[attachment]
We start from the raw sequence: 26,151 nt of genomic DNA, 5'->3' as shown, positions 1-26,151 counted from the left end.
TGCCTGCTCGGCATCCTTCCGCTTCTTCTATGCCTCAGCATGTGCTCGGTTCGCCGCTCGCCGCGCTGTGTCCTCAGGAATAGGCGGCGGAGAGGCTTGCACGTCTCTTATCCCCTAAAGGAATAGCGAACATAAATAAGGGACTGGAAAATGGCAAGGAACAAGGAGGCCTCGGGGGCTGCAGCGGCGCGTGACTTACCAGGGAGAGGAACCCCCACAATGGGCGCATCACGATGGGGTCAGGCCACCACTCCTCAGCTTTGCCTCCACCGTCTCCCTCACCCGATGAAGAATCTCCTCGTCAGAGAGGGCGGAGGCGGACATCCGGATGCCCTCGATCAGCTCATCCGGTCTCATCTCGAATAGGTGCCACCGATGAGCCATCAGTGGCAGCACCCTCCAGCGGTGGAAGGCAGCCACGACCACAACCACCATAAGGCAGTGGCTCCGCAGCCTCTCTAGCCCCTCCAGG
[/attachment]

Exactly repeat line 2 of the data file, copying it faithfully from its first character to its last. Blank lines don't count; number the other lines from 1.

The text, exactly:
TGCCTGCTCGGCATCCTTCCGCTTCTTCTATGCCTCAGCATGTGCTCGGTTCGCCGCTCGCCGCGCTGTGTCCTCAGGAATAGGCGGCGGAGAGGCTTGCACGTCTCTTATCCCCTAAAGGAATAGCGAACATAAATAAGGGACTGGAAAATGGCAAGGAACAAGGAGGCCTCGGGGGCTGCAGCGGCGCGTGACTTACCAGGGAGAGGAACCCCCACAATGGGCGCATCACGATGGGGTCAGGCCACCACTCCTCAGCTTTGCCTCCACCGTCTCCCTCACCCGATGAAGAATCTCCTCGTCAGAGAGGGCGGAGGCGGACATCCGGATGCCCTCGATCAGCTCATCCGGTCTCATCTCGAATAGGTGCCACCGATGAGCCATCAGTGGCAGCACCCTCCAGCGGTGGAAGGCAGCCACGACCACAACCACCATAAGGCAGTGGCTCCGCAGCCTCTCTAGCCCCTCCAGG